If I may digress momentarily from the mainstream of this RSS Feed's symposium--
[which is to say, this note is free of jokes--and I know what you're thinking: "How is that different from your other notes?"
Har. Har. Har.]
Michael Cunningham, author of a terrific book turned into an even more terrific movie called The Hours, has written a very uneven but thought-provoking op-ed piece for the Times of New York newspaper. The piece is about translation, and, as befits the author's Page One idea about the impossibility of pinning down a singular meaning to any individual word that an author uses, the article ends up being not about translation, but "about" "translation" -- that is, most obviously, "concerning the translation of a work from one language to another," but also "concerning the translation of a work from the author's mind to the page," and, finally, most fittingly, given how deliciously scatter-brained Cunningham's work is, "in or around or in the vicinity of the topic of 'translation" in all of its meanings."
Ignoring the section of the piece that actually concerns book translation as we know it (yes, yes, Melville uses very nice vowels), I now invite you the reader to turn to Page 2, in which Cunningham discovers what he believes to be the proper meaning of the word "audience." As a young writer living in Laguna Beach (apparently an actual place and not just a giant, Truman Show-esque MTV-owned soundstage-dome), he befriends a voracious-reader-cum-working-class waitress named Helen, to whom he recommends Dostoyevsky's Crime and Punishment. Helen enjoys the book, deeming Dostoyevsky better than Ken Follett but not as good as Scott Turow. Cue Ivory Tower scoffing.
BUT WAIT. Michael Cunningham, Ivory Tower member, Pulitzer Prize winner, great American author--what did you learn from this encounter?:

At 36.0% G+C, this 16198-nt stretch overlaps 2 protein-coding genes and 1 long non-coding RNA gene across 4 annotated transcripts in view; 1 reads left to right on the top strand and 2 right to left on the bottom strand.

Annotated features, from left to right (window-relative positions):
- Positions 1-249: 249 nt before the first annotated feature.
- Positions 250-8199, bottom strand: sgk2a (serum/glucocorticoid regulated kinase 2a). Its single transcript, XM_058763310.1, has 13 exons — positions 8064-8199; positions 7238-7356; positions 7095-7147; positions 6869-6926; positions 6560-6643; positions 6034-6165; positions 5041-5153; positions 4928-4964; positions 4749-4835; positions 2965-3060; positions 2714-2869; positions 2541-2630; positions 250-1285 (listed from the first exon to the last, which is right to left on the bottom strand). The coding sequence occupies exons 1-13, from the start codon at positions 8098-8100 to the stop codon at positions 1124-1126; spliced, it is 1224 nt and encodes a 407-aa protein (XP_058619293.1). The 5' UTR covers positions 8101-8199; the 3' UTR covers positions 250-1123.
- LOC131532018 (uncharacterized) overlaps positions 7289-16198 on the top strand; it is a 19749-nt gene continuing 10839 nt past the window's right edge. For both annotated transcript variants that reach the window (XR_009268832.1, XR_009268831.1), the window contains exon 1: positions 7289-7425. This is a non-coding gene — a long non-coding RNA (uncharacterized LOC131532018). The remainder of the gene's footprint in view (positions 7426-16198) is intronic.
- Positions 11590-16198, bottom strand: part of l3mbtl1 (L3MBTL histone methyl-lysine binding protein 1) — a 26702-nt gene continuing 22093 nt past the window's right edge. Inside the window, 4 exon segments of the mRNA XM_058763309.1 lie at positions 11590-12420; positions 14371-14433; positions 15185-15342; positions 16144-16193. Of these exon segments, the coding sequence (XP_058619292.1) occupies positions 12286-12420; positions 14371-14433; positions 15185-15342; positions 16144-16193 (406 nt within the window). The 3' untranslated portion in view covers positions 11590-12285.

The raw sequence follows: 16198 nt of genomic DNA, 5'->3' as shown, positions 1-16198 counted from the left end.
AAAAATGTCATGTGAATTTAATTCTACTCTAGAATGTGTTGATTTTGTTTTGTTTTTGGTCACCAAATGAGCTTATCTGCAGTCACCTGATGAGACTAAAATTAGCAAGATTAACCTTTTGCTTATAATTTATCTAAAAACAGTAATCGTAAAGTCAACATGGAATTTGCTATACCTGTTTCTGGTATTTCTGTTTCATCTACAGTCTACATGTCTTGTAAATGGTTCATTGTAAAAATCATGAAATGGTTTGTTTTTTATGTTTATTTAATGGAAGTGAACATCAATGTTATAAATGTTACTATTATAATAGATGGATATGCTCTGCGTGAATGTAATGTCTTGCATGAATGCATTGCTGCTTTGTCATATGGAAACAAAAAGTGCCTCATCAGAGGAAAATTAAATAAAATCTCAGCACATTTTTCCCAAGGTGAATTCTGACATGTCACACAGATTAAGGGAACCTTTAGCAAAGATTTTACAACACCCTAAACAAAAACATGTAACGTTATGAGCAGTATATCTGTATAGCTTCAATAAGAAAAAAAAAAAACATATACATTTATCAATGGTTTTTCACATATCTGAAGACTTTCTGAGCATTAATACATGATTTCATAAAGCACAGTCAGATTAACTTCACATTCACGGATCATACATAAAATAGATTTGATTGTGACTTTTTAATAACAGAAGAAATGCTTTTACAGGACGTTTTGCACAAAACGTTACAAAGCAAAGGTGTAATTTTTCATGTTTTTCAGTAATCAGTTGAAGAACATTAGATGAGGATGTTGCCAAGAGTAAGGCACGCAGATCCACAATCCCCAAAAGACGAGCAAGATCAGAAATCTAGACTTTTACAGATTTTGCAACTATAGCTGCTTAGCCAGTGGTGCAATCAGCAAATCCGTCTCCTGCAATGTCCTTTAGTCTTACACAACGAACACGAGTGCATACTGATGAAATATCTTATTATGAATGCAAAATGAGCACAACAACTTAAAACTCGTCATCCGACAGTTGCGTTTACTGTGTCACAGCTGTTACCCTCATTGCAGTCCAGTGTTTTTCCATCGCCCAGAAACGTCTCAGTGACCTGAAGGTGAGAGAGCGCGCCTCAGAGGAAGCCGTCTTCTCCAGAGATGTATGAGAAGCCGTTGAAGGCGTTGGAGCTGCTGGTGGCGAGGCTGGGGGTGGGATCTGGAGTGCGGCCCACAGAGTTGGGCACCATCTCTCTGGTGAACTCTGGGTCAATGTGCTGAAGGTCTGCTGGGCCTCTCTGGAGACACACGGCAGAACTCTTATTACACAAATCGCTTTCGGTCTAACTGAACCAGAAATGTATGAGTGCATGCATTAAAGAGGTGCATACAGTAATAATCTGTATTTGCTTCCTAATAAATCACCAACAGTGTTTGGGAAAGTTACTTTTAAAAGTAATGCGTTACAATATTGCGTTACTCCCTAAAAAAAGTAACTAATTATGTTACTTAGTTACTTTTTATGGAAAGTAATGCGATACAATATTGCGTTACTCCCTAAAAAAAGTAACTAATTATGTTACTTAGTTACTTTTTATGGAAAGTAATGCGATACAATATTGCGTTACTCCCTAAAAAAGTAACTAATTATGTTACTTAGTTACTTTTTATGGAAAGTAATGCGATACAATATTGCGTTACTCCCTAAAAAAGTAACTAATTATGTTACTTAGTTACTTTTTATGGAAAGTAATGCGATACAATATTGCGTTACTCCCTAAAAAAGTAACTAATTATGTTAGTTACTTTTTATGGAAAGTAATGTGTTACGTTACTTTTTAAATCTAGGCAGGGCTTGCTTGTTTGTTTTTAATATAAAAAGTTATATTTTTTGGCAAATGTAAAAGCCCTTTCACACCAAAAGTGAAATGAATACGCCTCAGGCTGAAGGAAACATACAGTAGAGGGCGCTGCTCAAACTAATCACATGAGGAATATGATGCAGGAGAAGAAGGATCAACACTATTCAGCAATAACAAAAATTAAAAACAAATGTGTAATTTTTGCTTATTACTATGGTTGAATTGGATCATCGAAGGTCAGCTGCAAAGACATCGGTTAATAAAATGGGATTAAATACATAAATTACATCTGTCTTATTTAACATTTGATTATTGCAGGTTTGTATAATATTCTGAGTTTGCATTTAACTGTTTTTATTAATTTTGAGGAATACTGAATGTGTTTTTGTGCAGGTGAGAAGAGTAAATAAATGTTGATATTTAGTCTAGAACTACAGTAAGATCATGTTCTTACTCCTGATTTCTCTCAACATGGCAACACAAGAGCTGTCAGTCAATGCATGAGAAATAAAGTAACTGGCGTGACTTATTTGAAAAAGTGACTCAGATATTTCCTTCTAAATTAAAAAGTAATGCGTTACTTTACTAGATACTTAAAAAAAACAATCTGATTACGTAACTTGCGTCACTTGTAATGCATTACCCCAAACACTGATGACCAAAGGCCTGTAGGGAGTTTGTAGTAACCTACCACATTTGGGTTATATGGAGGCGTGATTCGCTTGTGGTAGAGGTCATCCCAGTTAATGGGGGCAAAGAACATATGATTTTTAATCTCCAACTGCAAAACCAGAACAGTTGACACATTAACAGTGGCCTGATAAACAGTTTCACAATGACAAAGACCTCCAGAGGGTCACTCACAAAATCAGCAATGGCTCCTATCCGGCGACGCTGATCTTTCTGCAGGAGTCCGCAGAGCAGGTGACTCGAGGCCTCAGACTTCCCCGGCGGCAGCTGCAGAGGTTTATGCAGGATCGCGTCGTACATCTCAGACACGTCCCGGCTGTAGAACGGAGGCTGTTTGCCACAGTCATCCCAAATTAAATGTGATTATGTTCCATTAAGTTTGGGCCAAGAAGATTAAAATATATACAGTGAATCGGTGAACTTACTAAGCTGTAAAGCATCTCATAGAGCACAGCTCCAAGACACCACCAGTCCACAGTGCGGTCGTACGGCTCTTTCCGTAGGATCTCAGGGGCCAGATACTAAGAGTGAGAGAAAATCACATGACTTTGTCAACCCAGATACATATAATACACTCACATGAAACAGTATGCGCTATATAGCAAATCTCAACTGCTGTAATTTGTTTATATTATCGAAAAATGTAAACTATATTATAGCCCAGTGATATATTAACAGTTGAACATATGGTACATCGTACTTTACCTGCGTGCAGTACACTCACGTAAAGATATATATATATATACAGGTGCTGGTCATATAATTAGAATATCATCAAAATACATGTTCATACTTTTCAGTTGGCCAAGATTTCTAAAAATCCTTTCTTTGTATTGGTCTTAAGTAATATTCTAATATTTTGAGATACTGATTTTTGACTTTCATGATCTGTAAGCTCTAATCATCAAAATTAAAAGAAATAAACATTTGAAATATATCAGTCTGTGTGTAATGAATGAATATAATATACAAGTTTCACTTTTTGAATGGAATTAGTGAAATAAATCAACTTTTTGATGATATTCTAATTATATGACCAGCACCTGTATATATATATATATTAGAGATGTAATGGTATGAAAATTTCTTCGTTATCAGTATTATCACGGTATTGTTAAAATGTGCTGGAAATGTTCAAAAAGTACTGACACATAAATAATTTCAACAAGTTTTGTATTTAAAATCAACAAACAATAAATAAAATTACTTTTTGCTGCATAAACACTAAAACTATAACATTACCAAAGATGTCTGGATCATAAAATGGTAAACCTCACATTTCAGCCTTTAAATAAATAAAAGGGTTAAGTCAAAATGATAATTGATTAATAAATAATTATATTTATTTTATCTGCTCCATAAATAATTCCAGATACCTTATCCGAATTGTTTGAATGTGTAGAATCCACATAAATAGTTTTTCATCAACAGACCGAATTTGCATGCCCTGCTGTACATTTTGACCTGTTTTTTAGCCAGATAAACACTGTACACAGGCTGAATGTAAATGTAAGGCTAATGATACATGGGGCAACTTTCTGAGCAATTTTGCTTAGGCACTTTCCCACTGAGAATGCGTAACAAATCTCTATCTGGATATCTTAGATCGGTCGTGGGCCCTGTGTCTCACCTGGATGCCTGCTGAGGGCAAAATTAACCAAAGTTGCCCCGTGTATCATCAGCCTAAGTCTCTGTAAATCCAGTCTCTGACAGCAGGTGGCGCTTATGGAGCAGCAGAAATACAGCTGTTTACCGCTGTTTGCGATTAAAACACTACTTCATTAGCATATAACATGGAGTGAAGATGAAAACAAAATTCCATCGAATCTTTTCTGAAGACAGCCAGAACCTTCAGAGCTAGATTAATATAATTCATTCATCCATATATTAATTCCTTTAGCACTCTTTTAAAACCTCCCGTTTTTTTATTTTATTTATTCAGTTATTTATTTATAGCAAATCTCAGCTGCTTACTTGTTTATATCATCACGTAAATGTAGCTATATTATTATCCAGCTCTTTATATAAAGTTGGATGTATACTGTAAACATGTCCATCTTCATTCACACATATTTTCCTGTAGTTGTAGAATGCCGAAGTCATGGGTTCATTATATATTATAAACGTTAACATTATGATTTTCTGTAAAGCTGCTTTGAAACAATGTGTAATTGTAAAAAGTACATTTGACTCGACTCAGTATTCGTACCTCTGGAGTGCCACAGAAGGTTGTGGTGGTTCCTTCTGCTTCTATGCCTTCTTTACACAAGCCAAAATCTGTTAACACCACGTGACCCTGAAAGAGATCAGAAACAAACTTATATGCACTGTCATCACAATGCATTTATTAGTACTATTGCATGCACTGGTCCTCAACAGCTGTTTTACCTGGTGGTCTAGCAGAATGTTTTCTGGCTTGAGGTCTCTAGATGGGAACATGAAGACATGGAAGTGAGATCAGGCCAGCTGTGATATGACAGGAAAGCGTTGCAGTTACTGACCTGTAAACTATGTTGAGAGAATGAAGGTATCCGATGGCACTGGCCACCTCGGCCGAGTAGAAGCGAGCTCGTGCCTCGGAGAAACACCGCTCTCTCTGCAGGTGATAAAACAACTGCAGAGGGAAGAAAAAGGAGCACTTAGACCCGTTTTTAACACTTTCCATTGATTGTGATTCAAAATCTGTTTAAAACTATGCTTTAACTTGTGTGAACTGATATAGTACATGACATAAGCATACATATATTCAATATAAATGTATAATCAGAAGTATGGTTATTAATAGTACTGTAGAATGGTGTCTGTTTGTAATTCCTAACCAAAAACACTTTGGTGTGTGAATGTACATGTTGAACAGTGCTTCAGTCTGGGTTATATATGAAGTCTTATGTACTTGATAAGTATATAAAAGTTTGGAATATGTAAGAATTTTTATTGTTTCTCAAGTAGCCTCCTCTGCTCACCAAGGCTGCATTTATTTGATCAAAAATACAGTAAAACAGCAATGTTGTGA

Although I didn’t necessarily agree with her about Dostoyevsky versus Turow, I did like, very much, that Helen had no school-inspired sense of what she was supposed to enjoy more, and what less. She simply needed what any good reader needs: absorption, emotion, momentum and the sense of being transported from the world in which she lived and transplanted into another one.
I began to think of myself as trying to write a book that would matter to Helen. And, I have to tell you, it changed my writing. I’d seen, rather suddenly, that writing is not only an exercise in self-expression, it is also, more important, a gift we as writers are trying to give to readers. Writing a book for Helen, or for someone like Helen, is a manageable goal.
Michael Cunningham seems like a forgiving man, so I am sure that he will forgive me for the rather liberal misread; but scanning this at 4 in the morning yesterday, I began to wonder if there was anyone in my life for whom I could tailor a book, for whom each chapter, each sentence, each word (each joke, each character, each scenario, each outcome) would please and enthrall. I don't mean an archetypal Helen--I mean, a living, breathing girl named Helen (of whom I know one--hello, Ms. Pajcic).
My thoughts immediately turned to my foremost FBook muse, my Spanish Helen, Elena Sheppard, for whom I I penned five lengthy, lengthy, just really long Facebook notes, including a parody of Marlowe's Helen monologue in Doctor Faustus. Though I believe I know Elena well (and though she knows me even better than I'm sure she would like to), I do not believe that I could write a book for her. What would it be about? Would she be a character? The heroine? A modern feminist hero?